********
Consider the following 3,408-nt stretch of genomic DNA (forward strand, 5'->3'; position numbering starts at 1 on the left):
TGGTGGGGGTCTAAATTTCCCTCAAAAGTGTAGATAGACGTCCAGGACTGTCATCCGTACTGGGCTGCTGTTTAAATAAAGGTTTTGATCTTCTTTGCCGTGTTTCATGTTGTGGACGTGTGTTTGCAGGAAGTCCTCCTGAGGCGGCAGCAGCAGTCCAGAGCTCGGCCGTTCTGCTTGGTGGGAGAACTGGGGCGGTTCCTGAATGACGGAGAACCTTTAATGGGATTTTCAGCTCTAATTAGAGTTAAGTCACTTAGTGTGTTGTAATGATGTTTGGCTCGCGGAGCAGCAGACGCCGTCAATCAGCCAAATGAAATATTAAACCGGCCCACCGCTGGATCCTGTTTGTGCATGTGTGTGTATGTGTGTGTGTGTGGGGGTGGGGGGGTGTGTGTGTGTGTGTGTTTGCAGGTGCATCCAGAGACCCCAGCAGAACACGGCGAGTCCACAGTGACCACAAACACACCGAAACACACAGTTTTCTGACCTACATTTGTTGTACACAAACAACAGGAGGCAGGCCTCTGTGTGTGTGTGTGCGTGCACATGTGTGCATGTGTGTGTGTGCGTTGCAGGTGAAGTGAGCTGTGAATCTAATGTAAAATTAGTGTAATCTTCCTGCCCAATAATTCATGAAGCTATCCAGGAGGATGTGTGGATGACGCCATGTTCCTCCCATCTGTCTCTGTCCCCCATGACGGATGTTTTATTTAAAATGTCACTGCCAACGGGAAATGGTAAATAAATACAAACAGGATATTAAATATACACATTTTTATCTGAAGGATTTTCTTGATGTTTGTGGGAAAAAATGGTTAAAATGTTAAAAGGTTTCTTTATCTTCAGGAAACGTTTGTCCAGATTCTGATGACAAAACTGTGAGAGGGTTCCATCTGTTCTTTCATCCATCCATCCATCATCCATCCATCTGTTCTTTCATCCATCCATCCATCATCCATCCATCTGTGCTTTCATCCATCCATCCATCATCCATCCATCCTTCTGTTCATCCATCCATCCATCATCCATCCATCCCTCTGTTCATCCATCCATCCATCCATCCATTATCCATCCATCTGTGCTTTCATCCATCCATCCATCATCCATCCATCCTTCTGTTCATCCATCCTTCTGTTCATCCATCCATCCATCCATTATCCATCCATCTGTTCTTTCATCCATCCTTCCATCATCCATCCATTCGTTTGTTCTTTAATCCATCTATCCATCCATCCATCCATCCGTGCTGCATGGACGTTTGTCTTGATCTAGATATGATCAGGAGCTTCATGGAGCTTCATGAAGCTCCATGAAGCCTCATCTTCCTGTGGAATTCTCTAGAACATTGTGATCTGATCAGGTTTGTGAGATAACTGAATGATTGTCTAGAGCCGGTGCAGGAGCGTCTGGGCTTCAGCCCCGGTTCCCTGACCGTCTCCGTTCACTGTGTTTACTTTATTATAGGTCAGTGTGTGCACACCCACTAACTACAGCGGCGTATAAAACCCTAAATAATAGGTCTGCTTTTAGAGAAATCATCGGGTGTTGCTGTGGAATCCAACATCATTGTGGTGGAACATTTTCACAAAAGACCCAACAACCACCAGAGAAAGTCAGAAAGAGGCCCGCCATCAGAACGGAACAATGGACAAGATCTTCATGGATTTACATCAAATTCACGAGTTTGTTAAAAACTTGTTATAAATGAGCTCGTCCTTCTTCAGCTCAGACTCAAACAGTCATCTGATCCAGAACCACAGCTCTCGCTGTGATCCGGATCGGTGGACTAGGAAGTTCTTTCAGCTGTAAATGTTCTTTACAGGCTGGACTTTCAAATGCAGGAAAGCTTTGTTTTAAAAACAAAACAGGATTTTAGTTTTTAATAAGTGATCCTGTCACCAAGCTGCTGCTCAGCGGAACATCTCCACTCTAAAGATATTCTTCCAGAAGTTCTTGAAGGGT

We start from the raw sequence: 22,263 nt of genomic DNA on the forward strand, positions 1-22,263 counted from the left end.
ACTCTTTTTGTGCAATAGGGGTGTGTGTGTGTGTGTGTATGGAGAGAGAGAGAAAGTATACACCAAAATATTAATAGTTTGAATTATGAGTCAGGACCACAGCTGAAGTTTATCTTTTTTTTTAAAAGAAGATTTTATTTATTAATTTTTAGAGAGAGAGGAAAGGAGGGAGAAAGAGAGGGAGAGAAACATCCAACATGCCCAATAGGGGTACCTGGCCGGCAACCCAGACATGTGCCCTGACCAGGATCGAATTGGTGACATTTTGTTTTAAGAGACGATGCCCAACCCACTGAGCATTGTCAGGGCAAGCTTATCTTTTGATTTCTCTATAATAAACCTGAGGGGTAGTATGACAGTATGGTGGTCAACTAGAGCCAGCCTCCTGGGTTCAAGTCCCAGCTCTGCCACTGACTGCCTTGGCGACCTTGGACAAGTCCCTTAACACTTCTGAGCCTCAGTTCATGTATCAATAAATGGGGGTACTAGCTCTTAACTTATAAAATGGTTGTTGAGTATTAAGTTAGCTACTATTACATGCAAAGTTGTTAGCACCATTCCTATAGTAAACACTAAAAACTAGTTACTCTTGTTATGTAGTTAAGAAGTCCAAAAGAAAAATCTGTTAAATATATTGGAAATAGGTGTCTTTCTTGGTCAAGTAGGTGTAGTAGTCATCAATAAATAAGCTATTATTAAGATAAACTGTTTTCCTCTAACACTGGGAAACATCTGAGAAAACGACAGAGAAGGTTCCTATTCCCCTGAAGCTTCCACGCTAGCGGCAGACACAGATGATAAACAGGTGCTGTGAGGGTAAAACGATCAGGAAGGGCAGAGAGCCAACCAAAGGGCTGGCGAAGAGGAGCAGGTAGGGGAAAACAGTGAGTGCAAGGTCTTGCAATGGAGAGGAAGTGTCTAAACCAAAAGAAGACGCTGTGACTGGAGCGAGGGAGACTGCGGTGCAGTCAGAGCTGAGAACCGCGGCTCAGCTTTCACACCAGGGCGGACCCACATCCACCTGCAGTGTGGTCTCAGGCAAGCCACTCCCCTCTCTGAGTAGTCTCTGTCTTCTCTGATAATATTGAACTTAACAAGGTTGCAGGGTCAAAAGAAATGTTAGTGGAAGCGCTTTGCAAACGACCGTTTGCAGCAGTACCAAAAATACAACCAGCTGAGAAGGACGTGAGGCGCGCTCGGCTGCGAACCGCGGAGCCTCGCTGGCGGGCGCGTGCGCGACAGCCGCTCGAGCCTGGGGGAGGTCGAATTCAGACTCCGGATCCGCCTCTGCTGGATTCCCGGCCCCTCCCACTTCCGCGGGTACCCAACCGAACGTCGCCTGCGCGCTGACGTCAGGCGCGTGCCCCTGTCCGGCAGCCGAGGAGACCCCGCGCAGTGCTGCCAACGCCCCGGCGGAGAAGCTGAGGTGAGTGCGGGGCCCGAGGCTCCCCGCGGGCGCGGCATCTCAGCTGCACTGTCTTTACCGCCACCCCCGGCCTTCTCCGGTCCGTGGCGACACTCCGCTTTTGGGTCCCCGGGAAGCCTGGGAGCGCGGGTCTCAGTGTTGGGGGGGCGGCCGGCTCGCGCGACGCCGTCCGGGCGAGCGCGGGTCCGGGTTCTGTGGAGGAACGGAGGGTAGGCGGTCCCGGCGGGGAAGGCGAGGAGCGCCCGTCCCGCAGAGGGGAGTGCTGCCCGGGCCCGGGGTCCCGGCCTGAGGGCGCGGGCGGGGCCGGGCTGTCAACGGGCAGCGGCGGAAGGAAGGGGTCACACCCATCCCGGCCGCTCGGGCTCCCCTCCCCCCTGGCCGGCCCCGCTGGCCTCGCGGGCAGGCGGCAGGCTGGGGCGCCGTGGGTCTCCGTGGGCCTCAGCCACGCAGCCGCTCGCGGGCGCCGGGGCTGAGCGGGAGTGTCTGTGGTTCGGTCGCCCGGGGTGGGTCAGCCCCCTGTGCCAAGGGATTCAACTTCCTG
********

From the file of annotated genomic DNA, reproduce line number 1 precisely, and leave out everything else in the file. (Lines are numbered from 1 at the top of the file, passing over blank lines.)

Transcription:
Consider the following 3,408-nt stretch of genomic DNA (forward strand, 5'->3'; position numbering starts at 1 on the left):